This week's Here's To Your Health is a continuation of our Step Eleven discussion: Sought through prayer and mediation to improve our conscious contact with God "as we understood Him," praying only for knowledge of His will for us the power to carry that out. In his book Twelve Steps and Twelve Traditions, Bill Wilson said about Step Eleven: Prayer and meditation are our principle means of a conscious contact with God. We AA's are active folk, enjoying the satisfactions of dealing with the realities of life, usually for the first time in our lives, and strenuously trying to help the next alcoholic who comes along. So it isn't surprising that we often tend to slight serious meditation and prayer as something not really necessary. To be sure, we feel it is something that might help us to meet an occasional emergency, but at first many of us are apt to regard it as a somewhat mysterious skill of clergymen/women, from which we may hope to get a secondhand benefit. Or perhaps we don't believe in these things at all.
To certain newcomers and to those one-time agnostics who still cling to the AA group as their higher power, claims for the power of prayer may, despite all the logic and experience in proof of it, still be unconvincing or quite objectionable. Those of us who once felt this way can certainly understand and sympathize. We well remember how something deep inside us kept rebelling against the idea of bowing or kneeling before any God. Many of us had strong logic, too, which proved there was no God whatsoever. What about all the accidents, sickness, cruelty, and injustice in the world? What about all those unhappy lives which were the direct result of unfortunate birth and uncontrollable circumstances? Surely there could be no justice in this scheme of things, and therefore no God at all.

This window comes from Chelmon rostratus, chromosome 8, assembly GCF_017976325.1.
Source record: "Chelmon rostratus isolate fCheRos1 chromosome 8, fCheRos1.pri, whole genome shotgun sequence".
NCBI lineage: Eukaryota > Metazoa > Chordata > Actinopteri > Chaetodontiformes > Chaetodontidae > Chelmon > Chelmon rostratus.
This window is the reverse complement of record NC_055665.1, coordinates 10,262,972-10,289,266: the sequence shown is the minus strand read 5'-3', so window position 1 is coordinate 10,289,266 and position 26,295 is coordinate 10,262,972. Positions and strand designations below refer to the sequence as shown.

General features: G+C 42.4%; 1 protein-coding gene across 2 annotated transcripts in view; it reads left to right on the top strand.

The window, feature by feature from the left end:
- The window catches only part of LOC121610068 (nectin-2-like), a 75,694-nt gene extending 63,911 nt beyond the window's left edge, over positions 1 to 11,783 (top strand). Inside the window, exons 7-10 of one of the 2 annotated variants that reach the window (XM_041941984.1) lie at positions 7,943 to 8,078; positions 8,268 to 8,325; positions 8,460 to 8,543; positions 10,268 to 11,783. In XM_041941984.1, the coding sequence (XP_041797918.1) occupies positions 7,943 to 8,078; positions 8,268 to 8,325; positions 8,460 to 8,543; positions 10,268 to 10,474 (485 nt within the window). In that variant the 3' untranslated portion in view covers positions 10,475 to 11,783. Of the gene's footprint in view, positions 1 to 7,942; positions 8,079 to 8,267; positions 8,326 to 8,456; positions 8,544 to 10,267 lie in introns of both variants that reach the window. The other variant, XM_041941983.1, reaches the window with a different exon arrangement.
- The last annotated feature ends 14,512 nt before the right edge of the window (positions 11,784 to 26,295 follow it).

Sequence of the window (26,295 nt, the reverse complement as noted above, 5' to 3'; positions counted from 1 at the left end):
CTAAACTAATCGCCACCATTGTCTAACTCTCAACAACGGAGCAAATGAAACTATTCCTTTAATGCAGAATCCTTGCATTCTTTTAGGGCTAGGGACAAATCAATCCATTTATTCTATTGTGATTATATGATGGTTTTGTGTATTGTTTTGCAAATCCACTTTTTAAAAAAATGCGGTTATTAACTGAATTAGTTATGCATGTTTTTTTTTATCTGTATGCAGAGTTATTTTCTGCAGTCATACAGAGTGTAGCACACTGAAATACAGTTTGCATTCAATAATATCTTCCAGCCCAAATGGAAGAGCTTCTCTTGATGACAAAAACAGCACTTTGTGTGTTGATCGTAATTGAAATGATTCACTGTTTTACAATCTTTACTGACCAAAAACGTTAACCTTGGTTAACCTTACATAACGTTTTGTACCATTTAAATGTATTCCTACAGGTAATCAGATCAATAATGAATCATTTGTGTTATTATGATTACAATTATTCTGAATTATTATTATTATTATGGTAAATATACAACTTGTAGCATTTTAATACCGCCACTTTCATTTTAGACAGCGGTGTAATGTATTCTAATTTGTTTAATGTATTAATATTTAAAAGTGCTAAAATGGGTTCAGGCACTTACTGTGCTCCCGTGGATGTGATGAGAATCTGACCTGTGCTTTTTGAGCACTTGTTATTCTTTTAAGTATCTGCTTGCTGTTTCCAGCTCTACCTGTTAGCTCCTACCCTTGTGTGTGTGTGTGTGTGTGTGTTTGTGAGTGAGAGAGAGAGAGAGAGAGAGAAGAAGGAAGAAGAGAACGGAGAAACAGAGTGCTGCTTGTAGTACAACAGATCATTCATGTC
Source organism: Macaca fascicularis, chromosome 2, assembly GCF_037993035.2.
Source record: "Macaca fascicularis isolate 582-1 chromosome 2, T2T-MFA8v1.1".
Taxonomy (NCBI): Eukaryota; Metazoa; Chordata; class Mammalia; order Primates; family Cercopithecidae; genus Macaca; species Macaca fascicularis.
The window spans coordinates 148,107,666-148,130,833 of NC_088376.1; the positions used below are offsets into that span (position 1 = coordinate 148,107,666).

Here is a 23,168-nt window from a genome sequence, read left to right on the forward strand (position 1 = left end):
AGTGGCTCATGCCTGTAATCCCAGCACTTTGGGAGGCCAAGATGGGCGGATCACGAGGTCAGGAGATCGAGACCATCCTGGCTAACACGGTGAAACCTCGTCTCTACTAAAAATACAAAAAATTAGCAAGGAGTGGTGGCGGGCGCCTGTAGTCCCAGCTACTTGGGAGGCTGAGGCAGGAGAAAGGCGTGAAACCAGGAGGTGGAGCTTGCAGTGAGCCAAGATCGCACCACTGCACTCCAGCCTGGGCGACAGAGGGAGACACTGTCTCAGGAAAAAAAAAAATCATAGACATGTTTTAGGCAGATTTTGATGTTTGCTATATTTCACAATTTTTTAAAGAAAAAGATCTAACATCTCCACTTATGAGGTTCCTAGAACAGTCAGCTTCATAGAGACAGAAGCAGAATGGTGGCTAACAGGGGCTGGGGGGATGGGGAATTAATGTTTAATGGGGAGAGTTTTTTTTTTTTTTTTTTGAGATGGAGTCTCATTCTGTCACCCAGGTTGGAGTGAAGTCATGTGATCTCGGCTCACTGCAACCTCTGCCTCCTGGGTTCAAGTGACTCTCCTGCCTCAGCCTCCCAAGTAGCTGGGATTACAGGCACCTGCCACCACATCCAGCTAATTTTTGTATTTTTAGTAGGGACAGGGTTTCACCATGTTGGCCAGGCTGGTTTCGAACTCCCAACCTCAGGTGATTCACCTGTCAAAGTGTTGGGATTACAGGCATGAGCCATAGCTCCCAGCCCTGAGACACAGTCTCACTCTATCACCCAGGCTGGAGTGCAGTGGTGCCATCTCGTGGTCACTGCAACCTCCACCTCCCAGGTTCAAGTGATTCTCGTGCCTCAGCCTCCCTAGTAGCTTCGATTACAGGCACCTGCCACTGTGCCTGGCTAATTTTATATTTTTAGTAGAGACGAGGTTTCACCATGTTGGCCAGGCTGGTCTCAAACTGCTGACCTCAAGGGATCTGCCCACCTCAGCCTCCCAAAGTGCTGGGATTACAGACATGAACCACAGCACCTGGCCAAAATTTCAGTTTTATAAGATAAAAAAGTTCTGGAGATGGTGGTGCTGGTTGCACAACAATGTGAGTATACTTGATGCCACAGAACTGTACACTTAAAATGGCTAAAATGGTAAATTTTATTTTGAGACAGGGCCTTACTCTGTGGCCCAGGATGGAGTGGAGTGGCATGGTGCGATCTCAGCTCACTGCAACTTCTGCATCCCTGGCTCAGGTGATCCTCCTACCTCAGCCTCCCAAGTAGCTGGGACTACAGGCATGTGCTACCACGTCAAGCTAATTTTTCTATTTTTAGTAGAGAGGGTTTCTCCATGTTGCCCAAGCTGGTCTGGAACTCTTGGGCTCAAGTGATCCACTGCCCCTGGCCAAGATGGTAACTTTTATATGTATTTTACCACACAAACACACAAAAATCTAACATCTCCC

Sometimes we took a slightly different tack. Sure, we said to ourselves, the hen probably did come before the egg. No doubt the universe had a "first cause" of some sort, the God of the Atom, maybe hot and cold by turns. But certainly there wasn't any evidence of a God who knew or cared about human beings. We liked AA, all right, and we're quick to say that it had done miracles. But we recoiled from meditation and prayer as obstinately as the scientist who refused to perform a certain experiment lest it prove his pet theory wrong. Of course we finally did experiment, and when unexpected results followed, we felt different; in fact we "knew" different; and so we were sold on meditation and prayer. And that, we have found, can happen to anybody who tries. It has been well said that "almost the only scoffers at prayer are those who never tried it enough..."
In his book, Alcoholics Anonymous, Bill Wilson said: We are now on a different basis; the basis of trusting and relying upon God. We trust infinite God rather than our finite selves. We are in the world to play the role He assigns. Just to the extent that we do as we think He would have us, and humbly rely on Him, does He enable us to match calamity with serenity.
We never apologize to anyone for depending on our creator. We laugh at those who think spirituality is the way of weakness. Paradoxically, it is the way of strength. The verdict of the ages is that faith means courage. All men/women of faith have courage. They trust their God. We never apologize for God. Instead we let Him demonstrate, through us, what He can do. We ask Him to remove our fear and direct our attention to what He would have us become. At once we commence to outgrow fear.